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Nightwish, I will be honest, was never a band on my radar at all. That is until they dropped Tarja. Nothing against her as a musician, I just couldn't stand her voice (kind of like Matt Heafy of Trivium before they changed to thrash,) singing and the opera feel for it all. It just wasn't my cup of tea. Now enter Anette Olxon, a virtual unknown who brings a definite change of pace to this group. Virtually changing their identity from that of a symphonic power metal group to gothic metal yet still retaining some of the qualities prior to.
Usually the longest song on the album is found at the end of the album, but with Dark Passion Play, the almost fourteen minute opus entitled "The Poet and the Pendulum," start off the new era for Nightwish. With it's haunting melody over symphonic and gothic atmospheric sounds which end around a minute and a half in and kick into the juicy part of the song, the album is off and running. Alot can be said about the song itself, as it changes so many directions, incorporates so many instruments and even reciting poetry over the music as well, almost reminding me atleast of something I would hear in a movie such as "The Chronicles of Narnia." Normally one gets tired after around seven or eight minutes of a long song (ala Tool or Type O Negative) but this song keeps you captivated. After the lengthy, yet great opener, "Bye Bye Beautiful" quickens the pace a bit, going only for about a quarter of the length of the opener, but nonetheless is another great song especially with the chorus sung by Marco and is probably the standout track in my eyes. "Amaranth" which is a close second continues the sound, pace and atmosphere. On "Cadence of Her Last Breath" the is an incorporation of more drumming and solos but does not bastardize the sound the band have established on the prior three songs. In a change of pace kind of, "Master Passion Greed" features Marco more than Anette (as she is really only heard during the chorus doing backup) and yet it still works masterfully. The lead single of the album "Eva" is a definitely slower tempoed song than the rest up to this point and kind of makes me wonder why it was the first, as it definitely isn't the best work on the album. With the length of the album I will leave it at this and go straight into my thoughts on it.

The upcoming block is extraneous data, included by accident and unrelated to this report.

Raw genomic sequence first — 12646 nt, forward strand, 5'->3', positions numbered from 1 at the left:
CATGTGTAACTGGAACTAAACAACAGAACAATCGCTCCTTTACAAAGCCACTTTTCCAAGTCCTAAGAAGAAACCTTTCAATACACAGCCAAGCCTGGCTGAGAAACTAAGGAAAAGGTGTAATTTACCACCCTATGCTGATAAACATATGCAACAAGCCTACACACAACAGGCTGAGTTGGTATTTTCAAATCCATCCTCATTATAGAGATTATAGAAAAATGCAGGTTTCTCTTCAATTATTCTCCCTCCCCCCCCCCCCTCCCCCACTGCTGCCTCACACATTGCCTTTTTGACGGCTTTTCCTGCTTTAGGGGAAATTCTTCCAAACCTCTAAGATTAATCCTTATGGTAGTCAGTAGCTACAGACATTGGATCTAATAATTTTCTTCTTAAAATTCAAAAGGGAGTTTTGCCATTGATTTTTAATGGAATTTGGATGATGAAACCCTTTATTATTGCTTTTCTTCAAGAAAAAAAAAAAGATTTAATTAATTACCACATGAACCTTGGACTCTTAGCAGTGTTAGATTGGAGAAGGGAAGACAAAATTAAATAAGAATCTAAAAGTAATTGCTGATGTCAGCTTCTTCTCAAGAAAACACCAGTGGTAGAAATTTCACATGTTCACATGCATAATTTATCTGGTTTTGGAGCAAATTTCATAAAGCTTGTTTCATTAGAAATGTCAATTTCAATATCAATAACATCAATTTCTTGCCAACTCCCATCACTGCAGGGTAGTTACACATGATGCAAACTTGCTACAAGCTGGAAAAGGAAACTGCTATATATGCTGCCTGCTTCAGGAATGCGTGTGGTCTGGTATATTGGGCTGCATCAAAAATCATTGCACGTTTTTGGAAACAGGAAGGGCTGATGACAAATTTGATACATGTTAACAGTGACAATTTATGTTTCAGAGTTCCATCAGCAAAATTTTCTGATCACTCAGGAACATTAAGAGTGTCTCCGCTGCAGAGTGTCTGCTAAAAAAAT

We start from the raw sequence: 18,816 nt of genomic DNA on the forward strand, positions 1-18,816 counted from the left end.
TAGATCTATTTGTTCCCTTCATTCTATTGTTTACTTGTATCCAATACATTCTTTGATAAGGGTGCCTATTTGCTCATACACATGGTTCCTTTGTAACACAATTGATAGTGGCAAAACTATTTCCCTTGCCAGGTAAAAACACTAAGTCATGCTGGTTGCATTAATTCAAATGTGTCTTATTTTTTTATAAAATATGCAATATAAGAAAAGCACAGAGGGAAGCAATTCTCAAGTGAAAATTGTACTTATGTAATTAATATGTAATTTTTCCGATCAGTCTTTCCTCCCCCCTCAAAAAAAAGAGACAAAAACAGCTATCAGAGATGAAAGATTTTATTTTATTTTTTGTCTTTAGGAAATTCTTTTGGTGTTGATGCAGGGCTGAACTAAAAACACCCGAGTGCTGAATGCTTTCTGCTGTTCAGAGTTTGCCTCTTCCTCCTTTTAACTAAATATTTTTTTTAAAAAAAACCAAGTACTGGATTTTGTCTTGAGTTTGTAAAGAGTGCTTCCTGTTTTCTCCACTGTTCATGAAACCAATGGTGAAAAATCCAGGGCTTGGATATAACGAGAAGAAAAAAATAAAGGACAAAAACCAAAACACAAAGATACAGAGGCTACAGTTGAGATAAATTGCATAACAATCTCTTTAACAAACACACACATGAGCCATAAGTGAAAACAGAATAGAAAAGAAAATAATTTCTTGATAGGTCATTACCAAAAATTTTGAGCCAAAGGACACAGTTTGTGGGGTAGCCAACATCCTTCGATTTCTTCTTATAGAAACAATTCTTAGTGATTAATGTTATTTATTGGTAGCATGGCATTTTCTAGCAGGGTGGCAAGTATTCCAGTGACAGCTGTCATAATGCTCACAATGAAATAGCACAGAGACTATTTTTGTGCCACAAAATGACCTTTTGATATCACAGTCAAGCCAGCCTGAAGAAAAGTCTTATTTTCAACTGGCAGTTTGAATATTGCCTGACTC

I could go on and on about this album, I really could. The fact that it's about double the length of your usual release nowadays is one reason, another is the way that it flows perfectly. Solidarity is one of those hard things to find in an album, it's either a few hits strewn together with a bunch of filler, or the "every songs different" approach, which while it isn't a half bad idea on that part, isn't as rewarding to the listener than that of a solid album that doesn't stray too far away from the sound it has created. Not at one point does this album drag at all and it keeps the listener intrigued which is amazing considering the fact that this is just the first record with their new singer. To reemphasize, I was never a fan of this band before but with this record, my mind has changed. The addition of Anette Olxon was one of the smartest the band could have ever done in my opinion. This album is far and away one of those "few" that you pick up and are blown away by. Again I am also troubled by trying to pick "standout tracks" on this disc, as it just has that ebb and flow about it that just makes it hard to pick one over the other. It to me almost feels like I'm listening to a good book being told through music, something epic and altogether captivating at the same time. This album is by far one of my top albums for the year and was one that I just happened to pick up on a whim.